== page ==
Monday, November 24, 2008

Movie #88 - Aeon Flux

"The Perfect World Meets The Perfect Assassin."

There are really just two reasons to watch this film - Charlize Theron and black spandex. Really, that's all I have to say about this film, although I should say more about this movie.

Its a creative film about an assassin living in a Utopian society, and that Theron's character Aeon Flux, threatens to end this lifestyle when she's hired to kill the leader of the society. Movies like these are highly predictable and are only enjoyable for the wondrous set designs and beautiful women. In this case - win, win!

Theron has a rock hard physique in this movie and it is known that she did all of her stunts, which shows physical versatility and the fact that she is the epitome of the female specimen. The CGI set designs and scenes of violence and action are quite entertaining, but mainly because Theron is kicking ass and shooting large weapons.

Overall, the movie in itself is quite bad once you get passed seeing Theron for the majority of the film in tight clothing or without much clothing. Producers cast previous Oscar winners Frances McDormand and Pete Postlethwaite to add some credibility to the plot, script, and cast - although they both seem quite out of place without much dialogue or importance in the movie itself.

In the end, if you cannot enjoy this movie for any other reason than the admiration of Theron, than you are kidding yourself if you believe you will like this film for plot or science fiction content. Theron clearly did this role as a money making venture and a reason to get fit and show her abilities as a potential action star in future roles, but in the end, this is definitely one of her more forgettable roles and at the time, set her back a couple of steps of gaining critical acceptance as a serious dramatic actress.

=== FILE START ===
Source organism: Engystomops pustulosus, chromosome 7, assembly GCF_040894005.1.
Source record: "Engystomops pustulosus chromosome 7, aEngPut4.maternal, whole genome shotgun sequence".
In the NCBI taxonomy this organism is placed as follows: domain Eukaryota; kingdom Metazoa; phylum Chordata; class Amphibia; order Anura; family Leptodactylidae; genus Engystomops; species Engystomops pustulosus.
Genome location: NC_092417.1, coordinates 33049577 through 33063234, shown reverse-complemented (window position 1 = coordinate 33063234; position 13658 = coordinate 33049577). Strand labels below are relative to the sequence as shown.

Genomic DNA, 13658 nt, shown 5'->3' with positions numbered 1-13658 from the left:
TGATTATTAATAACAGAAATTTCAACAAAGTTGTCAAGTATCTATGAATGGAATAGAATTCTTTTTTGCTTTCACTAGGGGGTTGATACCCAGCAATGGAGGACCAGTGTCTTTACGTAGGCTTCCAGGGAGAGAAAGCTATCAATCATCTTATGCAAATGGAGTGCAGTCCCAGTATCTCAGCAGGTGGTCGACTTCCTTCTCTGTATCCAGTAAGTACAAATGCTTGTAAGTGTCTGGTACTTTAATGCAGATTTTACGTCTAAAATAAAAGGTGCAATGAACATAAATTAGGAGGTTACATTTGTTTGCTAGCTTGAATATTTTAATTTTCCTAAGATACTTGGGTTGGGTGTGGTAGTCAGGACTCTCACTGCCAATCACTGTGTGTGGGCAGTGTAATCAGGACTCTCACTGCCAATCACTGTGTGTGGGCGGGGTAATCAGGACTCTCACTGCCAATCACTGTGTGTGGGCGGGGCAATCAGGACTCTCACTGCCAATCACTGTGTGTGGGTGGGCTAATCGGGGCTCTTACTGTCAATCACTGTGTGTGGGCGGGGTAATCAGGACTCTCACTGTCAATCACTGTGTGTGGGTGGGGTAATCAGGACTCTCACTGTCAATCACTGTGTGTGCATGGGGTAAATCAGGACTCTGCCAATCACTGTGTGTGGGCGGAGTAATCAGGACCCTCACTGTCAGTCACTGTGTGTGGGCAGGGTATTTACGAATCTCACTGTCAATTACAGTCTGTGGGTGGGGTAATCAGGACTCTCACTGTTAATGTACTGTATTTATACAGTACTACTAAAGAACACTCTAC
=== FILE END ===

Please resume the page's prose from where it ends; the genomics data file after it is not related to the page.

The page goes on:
It hasn't hurt her in the long-term, but it definitely is a black mark on a emerging resume of solid roles and movie selections for Theron in recent years.

Movie #87 - Legends of the Fall

"After the Fall from Innocence the Legend begins."

Marking the beginning of a stellar, versatile career, Brad Pitt is the main driving force behind a solid cast in this time piece from 1994. Following critically acclaimed roles in Cool World, A River Runs Through It, and Interview with the Vampire, Pitt is able to capture the audience with his portrayal of Tristan Ludlow.

The whole plot revolves around the exploits of the Ludlow family and how love and sibling rivalries tear the family apart over the years. The story is narrated from a third person perspective, following the life of middle brother Tristan, alongside the other brothers Samuel (Henry Thomas) and Alfred (Aidan Quinn). The love interest of the film is the beautiful British actress, Julia Ormond and her influence on the three brothers is what makes this film so passionate.

Although I acknowledge that this movie is in fact a love story - because its a tragic love story makes it an entertaining story to follow. Combined with the fact that Anthony Hopkins does a wonderful job as Colonel William Ludlow and that the entire film is shot in B.C. with beautiful landscape scenes, this make the movie a great film.

Pitt steals the show from a great cast of good performances and he follows this role with a number of hit films in the mid to late 90's such as Se7en, Twelve Monkeys, Seven Years in Tibet, and Fight Club. With this handful of roles that followed, it is not surprising that Pitt showcases his talents here in Legends of the Fall, which are probably what landed him successive roles in the films listed.